January 4, 2010:
Chinese admirals are pushing their government to help them establish a support base near the Persian Gulf. The immediate need is for an easier way to supply the Chinese warships working with the anti-piracy patrol off Somalia. This could be done by negotiating basing rights, where some Chinese naval personnel would set up shop at a port in the area, and make arrangements for resupplying and repairing any Chinese warships operating in the area, as well as allowing the Chinese warships to tie up in the local port for extended periods of time. Such arrangements are basically a commercial undertaking, but must be negotiated government-to-government because military forces are involved. Many nations have such arrangements in the region, particularly the Persian Gulf. Chinese sailors coming ashore would basically be treated like tourists, and subject to local law. This can get sticky if sailors misbehave, as sailors sometimes do, and get arrested. Many sailors on Chinese warships have access to classified information, and no navy likes having their sailors under the control of a foreign government. It's feared that the police investigation will include agents from a local, or foreign, intelligence, agency.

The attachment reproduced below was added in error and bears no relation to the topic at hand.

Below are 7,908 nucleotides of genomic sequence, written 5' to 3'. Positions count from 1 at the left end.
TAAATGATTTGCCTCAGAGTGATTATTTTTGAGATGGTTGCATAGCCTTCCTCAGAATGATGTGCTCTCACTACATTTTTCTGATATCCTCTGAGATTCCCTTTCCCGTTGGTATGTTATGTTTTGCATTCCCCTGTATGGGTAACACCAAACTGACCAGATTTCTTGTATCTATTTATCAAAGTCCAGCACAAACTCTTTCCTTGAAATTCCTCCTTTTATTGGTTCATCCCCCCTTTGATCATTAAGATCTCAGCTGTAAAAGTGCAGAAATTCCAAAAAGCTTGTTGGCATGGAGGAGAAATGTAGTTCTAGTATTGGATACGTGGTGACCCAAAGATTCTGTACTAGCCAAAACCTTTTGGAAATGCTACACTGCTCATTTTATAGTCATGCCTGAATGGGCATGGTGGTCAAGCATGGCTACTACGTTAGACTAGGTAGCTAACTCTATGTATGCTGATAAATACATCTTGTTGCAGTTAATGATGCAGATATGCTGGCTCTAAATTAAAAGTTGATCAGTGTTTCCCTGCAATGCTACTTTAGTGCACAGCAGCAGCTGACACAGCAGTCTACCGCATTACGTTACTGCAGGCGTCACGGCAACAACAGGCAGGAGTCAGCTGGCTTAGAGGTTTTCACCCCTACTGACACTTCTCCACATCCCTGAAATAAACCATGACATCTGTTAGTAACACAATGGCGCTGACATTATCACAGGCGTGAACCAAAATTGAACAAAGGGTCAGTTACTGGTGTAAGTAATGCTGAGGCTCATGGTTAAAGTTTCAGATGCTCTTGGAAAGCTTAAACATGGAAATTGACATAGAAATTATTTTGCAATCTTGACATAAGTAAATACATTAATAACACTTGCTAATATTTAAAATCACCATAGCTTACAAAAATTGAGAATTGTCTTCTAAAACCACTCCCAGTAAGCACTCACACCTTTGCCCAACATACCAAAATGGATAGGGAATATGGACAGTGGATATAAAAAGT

Thus there is a tendency for the basing rights to evolve into a naval base, complete with a "status of forces" agreement which allows the Chinese navy to discipline misbehaving sailors, in cooperation with local authorities (so the sailors don't get away with anything, especially in the eyes of the locals.) Allowing a foreign navy to establish themselves on your territory is a touchy subject, and must be handled carefully. The Chinese would be expected to be generous and useful guests. But, at the same time, the full time presence of the Chinese navy would mean a military relationship with the local host, and a willingness to help the host out in the event of any diplomatic trouble or military threat. This works both ways, as a major rationale for a Chinese naval base in the region is to protect the growing traffic in sea traffic of raw materials headed for China, and manufactured goods coming in from China. Everyone has an interest in insuring that this sea traffic moves unhindered by pirates, or any other manmade threat. Well, almost everyone.
India is not enthusiastic about a Chinese naval base in the region. India sees China as a military, diplomatic and economic competitor. India sees itself as the master of the Indian Ocean, and China as an unwelcome interloper. Thus any Chinese effort to establish a naval base in the Western Indian Ocean would be opposed by India, and many existing Indian allies in the area.